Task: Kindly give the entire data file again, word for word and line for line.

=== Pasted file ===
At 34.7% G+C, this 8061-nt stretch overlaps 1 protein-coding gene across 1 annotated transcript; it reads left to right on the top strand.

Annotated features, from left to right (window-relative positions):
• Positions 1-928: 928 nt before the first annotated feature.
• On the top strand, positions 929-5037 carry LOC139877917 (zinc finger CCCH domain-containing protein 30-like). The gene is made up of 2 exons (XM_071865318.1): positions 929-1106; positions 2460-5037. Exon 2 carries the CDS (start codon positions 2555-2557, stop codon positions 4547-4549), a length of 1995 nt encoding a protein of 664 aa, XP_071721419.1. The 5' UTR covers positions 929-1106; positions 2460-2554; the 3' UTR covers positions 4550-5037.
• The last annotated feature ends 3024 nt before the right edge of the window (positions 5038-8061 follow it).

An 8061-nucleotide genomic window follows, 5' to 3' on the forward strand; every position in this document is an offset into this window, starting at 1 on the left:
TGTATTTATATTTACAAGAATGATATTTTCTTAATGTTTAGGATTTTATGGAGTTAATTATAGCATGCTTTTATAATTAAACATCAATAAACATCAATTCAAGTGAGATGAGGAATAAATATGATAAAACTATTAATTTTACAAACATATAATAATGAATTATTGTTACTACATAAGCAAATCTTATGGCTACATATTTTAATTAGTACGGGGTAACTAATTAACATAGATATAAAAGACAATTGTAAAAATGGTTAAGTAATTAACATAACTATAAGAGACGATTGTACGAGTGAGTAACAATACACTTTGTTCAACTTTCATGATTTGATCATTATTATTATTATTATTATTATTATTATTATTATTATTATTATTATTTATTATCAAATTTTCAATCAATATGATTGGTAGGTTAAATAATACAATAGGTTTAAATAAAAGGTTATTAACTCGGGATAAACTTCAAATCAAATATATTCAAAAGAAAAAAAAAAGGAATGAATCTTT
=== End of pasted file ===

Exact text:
At 34.7% G+C, this 8061-nt stretch overlaps 1 protein-coding gene across 1 annotated transcript; it reads left to right on the top strand.

Annotated features, from left to right (window-relative positions):
• Positions 1-928: 928 nt before the first annotated feature.
• On the top strand, positions 929-5037 carry LOC139877917 (zinc finger CCCH domain-containing protein 30-like). The gene is made up of 2 exons (XM_071865318.1): positions 929-1106; positions 2460-5037. Exon 2 carries the CDS (start codon positions 2555-2557, stop codon positions 4547-4549), a length of 1995 nt encoding a protein of 664 aa, XP_071721419.1. The 5' UTR covers positions 929-1106; positions 2460-2554; the 3' UTR covers positions 4550-5037.
• The last annotated feature ends 3024 nt before the right edge of the window (positions 5038-8061 follow it).

An 8061-nucleotide genomic window follows, 5' to 3' on the forward strand; every position in this document is an offset into this window, starting at 1 on the left:
TGTATTTATATTTACAAGAATGATATTTTCTTAATGTTTAGGATTTTATGGAGTTAATTATAGCATGCTTTTATAATTAAACATCAATAAACATCAATTCAAGTGAGATGAGGAATAAATATGATAAAACTATTAATTTTACAAACATATAATAATGAATTATTGTTACTACATAAGCAAATCTTATGGCTACATATTTTAATTAGTACGGGGTAACTAATTAACATAGATATAAAAGACAATTGTAAAAATGGTTAAGTAATTAACATAACTATAAGAGACGATTGTACGAGTGAGTAACAATACACTTTGTTCAACTTTCATGATTTGATCATTATTATTATTATTATTATTATTATTATTATTATTATTATTATTATTTATTATCAAATTTTCAATCAATATGATTGGTAGGTTAAATAATACAATAGGTTTAAATAAAAGGTTATTAACTCGGGATAAACTTCAAATCAAATATATTCAAAAGAAAAAAAAAAGGAATGAATCTTT